Mercury and other mining-related contaminants in ospreys along the upper Clark Fork River, Montana, USA

Heiko W. Langner*, Erick Greene, Robert Domenech, Molly F. Staats

*Corresponding author for this work

Research output: Contribution to journalArticlepeer-review

13 Scopus citations


We investigated links between mining-related contaminants in river sediment and their occurrence in nestling ospreys (Pandion haliaetus) in the Clark Fork River Basin, Montana, USA. Blood and feather samples from 111 osprey chicks were collected during 4 years from nests along river sections with greatly different sediment concentrations of arsenic (As), cadmium (Cd), copper (Cu), lead (Pb), zinc (Zn), and mercury (Hg). No significant differences between river sections were found among Zn (3,150 ± 160 μg L -1) and Cd (<5 μg L -1) concentrations in blood. Cu, Pb, and As concentrations in blood were significantly increased in chicks from the most contaminated river sections (mean values of 298, 8.9, and 100 μg L -1, respectively). Cu, Zn, and Pb concentrations increased significantly during a year of above-average river runoff combined with high suspended sediment loads in rivers. Total Hg concentrations in blood and feathers were highly correlated and depended on the geographic locations of the nests. The lowest blood concentrations of Hg were observed in the most upstream river section (mean 151 μg L -1) where total sediment concentrations were increased (0.80 mg kg -1). River sections with intermediate blood concentrations (mean 206 and 303 μg L -1) were associated with low to intermediate sediment concentrations (0.058 and 0.46 mg kg -1). The highest concentrations of Hg in ospreys (mean 548 μg L -1) were observed downstream from a contaminated tributary (1-4 mg kg -1 in sediment). In river sections with lower Hg concentrations in sediment, there was a negative correlation between blood Hg concentration and chick mass, presumably due to high deposition rates into growing feathers. This relationship was absent in sections of high Hg exposure. Osprey blood and feathers are suitable for monitoring Hg in aquatic ecosystems; however, responses of As, Cd, Cu, Pb, and Zn are more subtle.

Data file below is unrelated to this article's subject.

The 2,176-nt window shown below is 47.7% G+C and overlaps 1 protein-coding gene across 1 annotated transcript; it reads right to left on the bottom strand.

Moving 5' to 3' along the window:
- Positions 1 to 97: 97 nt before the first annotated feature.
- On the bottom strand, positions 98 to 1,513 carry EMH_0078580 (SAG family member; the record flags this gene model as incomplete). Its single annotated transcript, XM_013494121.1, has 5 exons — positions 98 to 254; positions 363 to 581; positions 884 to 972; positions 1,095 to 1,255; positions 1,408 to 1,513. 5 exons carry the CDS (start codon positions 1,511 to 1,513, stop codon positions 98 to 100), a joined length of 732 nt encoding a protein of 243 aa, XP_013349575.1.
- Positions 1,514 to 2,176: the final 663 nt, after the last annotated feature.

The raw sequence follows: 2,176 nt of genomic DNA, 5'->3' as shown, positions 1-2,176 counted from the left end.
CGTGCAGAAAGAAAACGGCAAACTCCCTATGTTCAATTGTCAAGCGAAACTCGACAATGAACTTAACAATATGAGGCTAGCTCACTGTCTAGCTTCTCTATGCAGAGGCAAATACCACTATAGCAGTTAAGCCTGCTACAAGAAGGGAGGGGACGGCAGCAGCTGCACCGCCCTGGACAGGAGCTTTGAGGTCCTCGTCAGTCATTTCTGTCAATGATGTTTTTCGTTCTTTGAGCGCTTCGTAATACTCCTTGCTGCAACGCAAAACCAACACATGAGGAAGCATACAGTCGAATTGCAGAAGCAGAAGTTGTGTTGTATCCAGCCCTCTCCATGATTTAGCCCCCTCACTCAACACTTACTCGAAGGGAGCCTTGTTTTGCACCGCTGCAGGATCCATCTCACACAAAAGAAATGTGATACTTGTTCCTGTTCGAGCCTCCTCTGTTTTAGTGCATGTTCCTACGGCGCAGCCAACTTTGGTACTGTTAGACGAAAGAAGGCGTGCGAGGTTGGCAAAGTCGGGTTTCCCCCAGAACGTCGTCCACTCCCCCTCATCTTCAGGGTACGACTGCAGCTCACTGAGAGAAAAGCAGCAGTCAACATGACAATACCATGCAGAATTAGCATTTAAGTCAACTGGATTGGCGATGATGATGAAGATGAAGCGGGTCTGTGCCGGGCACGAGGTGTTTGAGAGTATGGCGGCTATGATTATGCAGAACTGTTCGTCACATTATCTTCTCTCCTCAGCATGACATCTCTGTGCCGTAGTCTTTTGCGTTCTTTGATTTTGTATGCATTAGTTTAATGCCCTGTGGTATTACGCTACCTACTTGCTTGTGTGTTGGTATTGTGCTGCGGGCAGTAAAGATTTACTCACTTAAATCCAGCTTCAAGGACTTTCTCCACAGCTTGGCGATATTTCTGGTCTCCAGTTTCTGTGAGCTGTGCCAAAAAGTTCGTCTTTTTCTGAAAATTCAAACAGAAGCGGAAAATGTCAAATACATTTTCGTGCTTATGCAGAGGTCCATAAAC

Original languageEnglish (US)
Pages (from-to)681-695
Number of pages15
JournalArchives of Environmental Contamination and Toxicology
Issue number4
StatePublished - May 2012
Externally publishedYes

ASJC Scopus subject areas

  • Toxicology
  • Pollution
  • Health, Toxicology and Mutagenesis


Dive into the research topics of 'Mercury and other mining-related contaminants in ospreys along the upper Clark Fork River, Montana, USA'. Together they form a unique fingerprint.

Cite this